PARSLEY is the star of the show today. I grow it in large containers in summer. It is abundant and keeps on giving. Cut it back and a few days later you have MORE!
an herb-based condiment that is a culinary specialty of Argentina and Uruguay. Typically served alongside grilled steaks, roasted beef and pork sausages, it is made from parsley, dried oregano, garlic, salt and pepper in a base of olive oil and vinegar.
I add a little red pepper flake for that kick.
Recipe: 12 servings 1 tbsp each
Large bunch of fresh parsley washed stemmed and finely chopped = 1 cup
Having great neighbours is awesome, and having great neighbours who like to share their food and recipes is the best. My neighbour was kind enough to give me this recipe.
If you like Korean BBQ this one is for you.
The photo below shows you the ingredients. For this one, there really are no exact measurements.
You can’t fail.
Now, if you don’t have a problem with soy try Tamari soy. It has a very intense flavour. Otherwise go with the coconut aminos.
I’ve tried this recipe with short ribs from my butcher and also those that you purchase at Costco( which are seasoned).
The Costco ones are thinner and a bit fattier and IMO more flavourful. The choice is yours.
Place the ribs in a large deep metal pan. Layer with sliced onions. 2-3 large. Add sriracha on every layer.
Top with Coca cola. Yup! I know it sounds odd but it’s necessary. Then add 1/4 to 1/2 cup of Tamari or Coconut aminos,depending on how many ribs you have.
Cover with plastic wrap and refrigerate for a few hours.
Remove from fridge. Start up your BBQ and go to it. You’ll get lots of great charring from the caramel in the coke.
And of course also BBQ the onions, delicious!
To serve, you’ll need butcher scissors to cut each rib at the bone. Then make a pile of bones which have a bit of meat on them and should not go to waste. You’ll end up with squares of meat and bones and onions. These are great warm or even cooled to room temperature. Perfect for a crowd and a travel well for a picnic.
I’d love to hear from you. Take a photo of your Korean BBQ ribs and share it with me.
A tomato-based vegetable soup from the Andalusia region of Spain. GAZPACHO
is intended to be served cold and is especially good on hot summer days. Which of course were here a few days ago.
Ripe tomatoes are the key ingredient in this recipe. Most GAZPACHO recipes allow for raw ingredients so by all means try this recipe RAW.
I prefer the flavour that roasted red peppers impart and because I roast and freeze my peppers I always have some on hand. If you like you can use jarred roasted red peppers.
*stale bread is also traditionally used to add bulk to this soup, so if you choose you may remove the crust from 1/2 a baguette, soak the bread in a little water and add it to the vegetables in your blender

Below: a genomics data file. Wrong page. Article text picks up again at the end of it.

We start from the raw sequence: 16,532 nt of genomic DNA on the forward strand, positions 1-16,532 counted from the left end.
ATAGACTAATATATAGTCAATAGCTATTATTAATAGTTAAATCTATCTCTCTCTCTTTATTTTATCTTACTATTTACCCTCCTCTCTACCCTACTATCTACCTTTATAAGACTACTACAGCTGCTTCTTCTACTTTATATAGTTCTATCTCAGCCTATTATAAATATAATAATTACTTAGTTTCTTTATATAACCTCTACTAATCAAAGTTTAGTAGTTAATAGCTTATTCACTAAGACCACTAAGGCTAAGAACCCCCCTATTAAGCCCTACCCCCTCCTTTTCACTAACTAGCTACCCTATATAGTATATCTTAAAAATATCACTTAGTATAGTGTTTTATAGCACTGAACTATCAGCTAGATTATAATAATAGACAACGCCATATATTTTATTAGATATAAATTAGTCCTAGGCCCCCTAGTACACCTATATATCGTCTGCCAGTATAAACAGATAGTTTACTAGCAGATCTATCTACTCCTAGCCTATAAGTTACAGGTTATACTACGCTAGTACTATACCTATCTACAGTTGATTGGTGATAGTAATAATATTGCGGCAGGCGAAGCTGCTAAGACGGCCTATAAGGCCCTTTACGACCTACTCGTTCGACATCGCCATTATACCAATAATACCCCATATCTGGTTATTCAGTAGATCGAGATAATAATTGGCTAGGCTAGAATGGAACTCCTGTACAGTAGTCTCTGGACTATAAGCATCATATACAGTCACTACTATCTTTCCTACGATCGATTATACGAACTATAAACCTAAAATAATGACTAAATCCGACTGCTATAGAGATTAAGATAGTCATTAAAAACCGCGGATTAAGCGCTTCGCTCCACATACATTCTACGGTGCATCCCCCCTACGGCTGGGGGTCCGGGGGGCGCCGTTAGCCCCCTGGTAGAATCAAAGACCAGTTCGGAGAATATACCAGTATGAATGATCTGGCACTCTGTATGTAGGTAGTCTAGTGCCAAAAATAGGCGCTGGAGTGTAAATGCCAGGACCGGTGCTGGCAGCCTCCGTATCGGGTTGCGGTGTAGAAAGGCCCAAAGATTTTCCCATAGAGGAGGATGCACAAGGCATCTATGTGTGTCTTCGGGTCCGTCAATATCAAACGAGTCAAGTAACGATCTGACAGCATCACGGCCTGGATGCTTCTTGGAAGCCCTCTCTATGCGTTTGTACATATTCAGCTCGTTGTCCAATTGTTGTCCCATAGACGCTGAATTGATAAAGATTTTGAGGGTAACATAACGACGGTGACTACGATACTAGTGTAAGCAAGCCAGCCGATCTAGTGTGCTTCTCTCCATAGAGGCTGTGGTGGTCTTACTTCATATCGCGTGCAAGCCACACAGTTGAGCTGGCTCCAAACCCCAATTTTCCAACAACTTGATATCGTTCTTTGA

2 lbs ripe tomatoes (6 medium)
1 cup roasted red peppers puréed (or 1 raw seeded and roughly chopped)
1 large cucumber seeded, peeled and roughly chopped
1/3 cup raw onion roughly chopped
2 garlic cloves pressed
1/4 cup + 1 tbsp sherry vinegar
1/2 cup really good olive oil
1 tsp smoked paprika
1 tsp hot smoked paprika
1 tsp fresh cracked black pepper
2 1/2 tsp sea salt
Start by scoring your tomatoes with an X, place them in a preheated oven 350′ for 30 minutes
Once cooled, the skin will peel off nicely.
Then toss the tomatoes, peppers, cucumber, onion and garlic in a blender for about a minute. *add the soaked bread with the vegetables if you choose
The mixture will look a bit chunky. Empty the contents into a large bowl and add the remaining ingredients. Add the olive oil in a steady stream, stirring to incorporate. Then chill for several hours and days. It tastes better several days later, so it’s perfect to make ahead.
This soup is quite thick so I’ve used it as a salsa in shot glasses with grilled shrimp. Garnish with some finely chopped peppers and cucumber.
Or serve in soup bowls with sliced avocado.
There are so many versions of pesto out there. This one is my go to.
1 cup fresh basil leaves
1 cup walnut halves
1 large garlic clove
1 ounce grated parmesan cheese
1/4 cup extra virgin olive oil
pinch of sea salt
ground chili peppers(optional) (to taste)
Start by filling a container or pitcher with cold water. Plunge the basil leaves into the water several times, then drain the water and repeat. This is the best way to get all the dirt and sand off the basil leaves.
Then lay the basil on a tea towel or paper towel to dry.
Once dry, snip the leaves from the stems, measure and place in a food processor. Add the remaining ingredients and process until it forms a coarse paste. Taste and adjust seasoning as needed. Refrigerate for up to a week or freeze in ice cub trays then store in zip lock bags. Use as a marinade for grilling chicken, fish and seafood, in tomato sauce to enhance the flavor or as a sauce on its own.
This is the perfect weekend to plant some herbs if you havent already done so. Basil is one of those herbs that keeps on giving. All you require is a sunny spot on your balcony or backyard and a planting container.
I suggest you purchase a few good size plants, water and feed them and in a month or so you’ll have enough basil to make and store pesto over the winter months. Sure beats running to the store every time you need a few leaves.
I’ve got a few containers planted already. Tomorrow, I’ll share my walnut basil pesto recipe.